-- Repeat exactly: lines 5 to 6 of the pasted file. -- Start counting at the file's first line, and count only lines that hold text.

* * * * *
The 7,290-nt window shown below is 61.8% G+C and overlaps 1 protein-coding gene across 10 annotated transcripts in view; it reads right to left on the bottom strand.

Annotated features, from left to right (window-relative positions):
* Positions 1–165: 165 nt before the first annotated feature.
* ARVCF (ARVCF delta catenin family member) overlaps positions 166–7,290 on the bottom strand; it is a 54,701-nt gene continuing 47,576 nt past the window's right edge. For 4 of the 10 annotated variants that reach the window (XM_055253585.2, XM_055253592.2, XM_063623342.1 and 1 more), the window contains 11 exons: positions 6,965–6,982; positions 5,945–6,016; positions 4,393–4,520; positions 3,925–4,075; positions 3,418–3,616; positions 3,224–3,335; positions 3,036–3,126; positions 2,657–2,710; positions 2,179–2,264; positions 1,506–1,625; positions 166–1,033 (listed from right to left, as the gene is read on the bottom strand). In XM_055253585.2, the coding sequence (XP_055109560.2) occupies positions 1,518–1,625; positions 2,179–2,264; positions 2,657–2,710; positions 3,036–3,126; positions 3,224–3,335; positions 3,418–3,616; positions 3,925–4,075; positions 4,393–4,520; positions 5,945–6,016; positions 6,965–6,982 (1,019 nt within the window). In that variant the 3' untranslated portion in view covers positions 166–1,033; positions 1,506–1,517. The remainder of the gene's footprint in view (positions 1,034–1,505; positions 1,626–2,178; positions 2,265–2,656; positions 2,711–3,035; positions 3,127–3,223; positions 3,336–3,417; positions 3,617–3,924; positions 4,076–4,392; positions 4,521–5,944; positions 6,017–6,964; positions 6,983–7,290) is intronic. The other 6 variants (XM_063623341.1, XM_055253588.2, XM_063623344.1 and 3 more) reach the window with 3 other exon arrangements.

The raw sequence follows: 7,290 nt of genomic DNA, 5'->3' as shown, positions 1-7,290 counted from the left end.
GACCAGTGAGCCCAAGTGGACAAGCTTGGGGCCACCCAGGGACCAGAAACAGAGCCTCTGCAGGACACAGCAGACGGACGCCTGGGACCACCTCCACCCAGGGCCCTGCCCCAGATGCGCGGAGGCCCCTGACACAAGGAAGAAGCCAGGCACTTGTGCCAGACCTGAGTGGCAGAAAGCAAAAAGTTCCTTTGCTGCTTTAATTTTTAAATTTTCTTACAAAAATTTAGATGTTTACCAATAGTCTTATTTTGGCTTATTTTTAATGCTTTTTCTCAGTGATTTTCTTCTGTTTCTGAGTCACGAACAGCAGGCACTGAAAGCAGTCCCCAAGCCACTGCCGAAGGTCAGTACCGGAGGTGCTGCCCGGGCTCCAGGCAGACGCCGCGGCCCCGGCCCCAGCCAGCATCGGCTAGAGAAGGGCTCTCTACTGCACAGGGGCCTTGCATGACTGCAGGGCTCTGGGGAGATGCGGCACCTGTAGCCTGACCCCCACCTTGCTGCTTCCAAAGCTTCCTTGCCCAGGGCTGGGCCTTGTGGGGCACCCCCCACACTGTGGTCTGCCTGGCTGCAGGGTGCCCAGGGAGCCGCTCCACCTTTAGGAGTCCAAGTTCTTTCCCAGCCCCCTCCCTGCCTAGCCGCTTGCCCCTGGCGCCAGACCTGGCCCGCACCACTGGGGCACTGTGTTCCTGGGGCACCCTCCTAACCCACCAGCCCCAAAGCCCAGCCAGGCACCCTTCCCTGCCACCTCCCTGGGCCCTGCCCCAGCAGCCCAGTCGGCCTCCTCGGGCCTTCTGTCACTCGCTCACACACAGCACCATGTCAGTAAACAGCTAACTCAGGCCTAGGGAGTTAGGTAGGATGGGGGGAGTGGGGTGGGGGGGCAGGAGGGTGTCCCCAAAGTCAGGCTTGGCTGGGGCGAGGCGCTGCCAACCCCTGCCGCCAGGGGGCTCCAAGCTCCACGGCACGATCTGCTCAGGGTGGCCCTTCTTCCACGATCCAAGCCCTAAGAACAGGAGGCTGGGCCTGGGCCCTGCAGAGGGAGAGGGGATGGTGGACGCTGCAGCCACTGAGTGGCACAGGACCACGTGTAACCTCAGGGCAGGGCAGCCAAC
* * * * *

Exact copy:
The raw sequence follows: 7,290 nt of genomic DNA, 5'->3' as shown, positions 1-7,290 counted from the left end.
GACCAGTGAGCCCAAGTGGACAAGCTTGGGGCCACCCAGGGACCAGAAACAGAGCCTCTGCAGGACACAGCAGACGGACGCCTGGGACCACCTCCACCCAGGGCCCTGCCCCAGATGCGCGGAGGCCCCTGACACAAGGAAGAAGCCAGGCACTTGTGCCAGACCTGAGTGGCAGAAAGCAAAAAGTTCCTTTGCTGCTTTAATTTTTAAATTTTCTTACAAAAATTTAGATGTTTACCAATAGTCTTATTTTGGCTTATTTTTAATGCTTTTTCTCAGTGATTTTCTTCTGTTTCTGAGTCACGAACAGCAGGCACTGAAAGCAGTCCCCAAGCCACTGCCGAAGGTCAGTACCGGAGGTGCTGCCCGGGCTCCAGGCAGACGCCGCGGCCCCGGCCCCAGCCAGCATCGGCTAGAGAAGGGCTCTCTACTGCACAGGGGCCTTGCATGACTGCAGGGCTCTGGGGAGATGCGGCACCTGTAGCCTGACCCCCACCTTGCTGCTTCCAAAGCTTCCTTGCCCAGGGCTGGGCCTTGTGGGGCACCCCCCACACTGTGGTCTGCCTGGCTGCAGGGTGCCCAGGGAGCCGCTCCACCTTTAGGAGTCCAAGTTCTTTCCCAGCCCCCTCCCTGCCTAGCCGCTTGCCCCTGGCGCCAGACCTGGCCCGCACCACTGGGGCACTGTGTTCCTGGGGCACCCTCCTAACCCACCAGCCCCAAAGCCCAGCCAGGCACCCTTCCCTGCCACCTCCCTGGGCCCTGCCCCAGCAGCCCAGTCGGCCTCCTCGGGCCTTCTGTCACTCGCTCACACACAGCACCATGTCAGTAAACAGCTAACTCAGGCCTAGGGAGTTAGGTAGGATGGGGGGAGTGGGGTGGGGGGGCAGGAGGGTGTCCCCAAAGTCAGGCTTGGCTGGGGCGAGGCGCTGCCAACCCCTGCCGCCAGGGGGCTCCAAGCTCCACGGCACGATCTGCTCAGGGTGGCCCTTCTTCCACGATCCAAGCCCTAAGAACAGGAGGCTGGGCCTGGGCCCTGCAGAGGGAGAGGGGATGGTGGACGCTGCAGCCACTGAGTGGCACAGGACCACGTGTAACCTCAGGGCAGGGCAGCCAAC